We have gone through BUD/S, survived Hell Week, and trudged through SQT. What happens next for the SEAL? It will then be the time for more advanced training, in an effort to equip the SEAL with even more knowledge and skill that will prove to be very useful when they are out in the field.
SEALs who would like to be medics can proceed to 18D (eighteen-delta) Medic Training in Fort Bragg, North Carolina. The 18D training is another six months’ worth of advanced medical training, where SEALs will learn both conventional as well as unconventional medical skills. Trainees will learn how to diagnose and treat practically every known condition, in both ideal and difficult circumstances. They will also be learning skills that will enable them to perform advanced emergency medicine as well as battlefield trauma life support. They will have the ability to start an IV using the smallest of veins, all the while blindfolded and with one hand tied behind their back.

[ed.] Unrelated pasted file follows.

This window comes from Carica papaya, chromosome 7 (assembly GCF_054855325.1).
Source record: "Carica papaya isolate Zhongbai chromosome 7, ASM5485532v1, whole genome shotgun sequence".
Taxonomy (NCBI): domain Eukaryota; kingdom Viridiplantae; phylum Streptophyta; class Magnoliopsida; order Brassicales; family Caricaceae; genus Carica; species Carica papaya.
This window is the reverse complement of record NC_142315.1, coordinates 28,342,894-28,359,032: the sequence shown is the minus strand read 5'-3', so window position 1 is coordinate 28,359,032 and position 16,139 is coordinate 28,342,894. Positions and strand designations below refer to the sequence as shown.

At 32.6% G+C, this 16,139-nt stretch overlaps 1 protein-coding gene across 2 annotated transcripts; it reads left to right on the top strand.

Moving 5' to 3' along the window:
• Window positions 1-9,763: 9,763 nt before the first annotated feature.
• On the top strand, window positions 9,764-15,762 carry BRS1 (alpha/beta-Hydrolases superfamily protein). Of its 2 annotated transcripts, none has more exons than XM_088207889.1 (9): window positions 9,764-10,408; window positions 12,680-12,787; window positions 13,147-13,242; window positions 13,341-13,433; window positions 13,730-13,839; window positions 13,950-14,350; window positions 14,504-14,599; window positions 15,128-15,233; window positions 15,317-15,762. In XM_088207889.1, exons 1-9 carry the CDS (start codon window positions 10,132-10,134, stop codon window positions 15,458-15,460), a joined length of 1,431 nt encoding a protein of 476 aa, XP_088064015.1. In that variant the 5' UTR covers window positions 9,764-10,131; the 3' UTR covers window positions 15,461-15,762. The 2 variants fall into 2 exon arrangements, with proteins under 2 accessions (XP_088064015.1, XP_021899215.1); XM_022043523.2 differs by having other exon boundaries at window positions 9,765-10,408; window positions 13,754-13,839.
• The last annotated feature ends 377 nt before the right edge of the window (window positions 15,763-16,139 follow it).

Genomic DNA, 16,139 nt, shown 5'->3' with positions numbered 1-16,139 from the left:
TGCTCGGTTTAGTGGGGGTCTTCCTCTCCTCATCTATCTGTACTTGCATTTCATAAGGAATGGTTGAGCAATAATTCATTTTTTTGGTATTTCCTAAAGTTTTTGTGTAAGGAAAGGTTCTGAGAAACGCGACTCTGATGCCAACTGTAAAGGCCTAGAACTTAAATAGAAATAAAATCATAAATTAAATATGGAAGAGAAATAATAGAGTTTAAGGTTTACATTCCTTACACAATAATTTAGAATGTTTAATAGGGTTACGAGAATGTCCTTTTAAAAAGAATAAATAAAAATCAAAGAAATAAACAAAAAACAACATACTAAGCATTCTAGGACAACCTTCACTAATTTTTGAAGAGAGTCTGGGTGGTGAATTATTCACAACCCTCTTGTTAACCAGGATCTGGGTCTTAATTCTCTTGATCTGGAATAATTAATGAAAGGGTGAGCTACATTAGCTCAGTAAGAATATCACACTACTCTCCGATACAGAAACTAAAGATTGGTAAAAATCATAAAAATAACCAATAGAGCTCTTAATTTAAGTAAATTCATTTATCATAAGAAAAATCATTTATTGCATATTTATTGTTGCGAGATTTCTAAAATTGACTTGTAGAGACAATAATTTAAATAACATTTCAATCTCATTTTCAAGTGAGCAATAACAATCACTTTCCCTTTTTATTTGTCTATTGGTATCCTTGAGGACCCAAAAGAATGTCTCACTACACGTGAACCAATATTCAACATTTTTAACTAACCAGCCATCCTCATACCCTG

18D training is composed of instructors and students who belong to all SOF – Army Special Forces, Marine Corps recon, Air Force PJs and Navy SEALs.
SEALs destined to man the SEAL Delivery Vehicle Team One in Hawaii or Team Two in Little Creek, Virginia, will need to complete a three-month SDV Course in Coronado, California. The SDV is no easy vessel to pilot and requires extensive training. It is for this reason that the best SDV SEALs may well find themselves deployed to SDV teams for the duration of their SEAL service. As featured on our earlier posts on the SDV, these teams will be tasked with the delivery of SEALs and equipment from submarines or any other sea vessel into enemy territory.
Since SEALs do not only stay submerged underwater but can also take to the skies, Airborne training is not surprisingly part of their regimen. Basic Airborne training can progress to military free-fall training, which we featured in a previous post.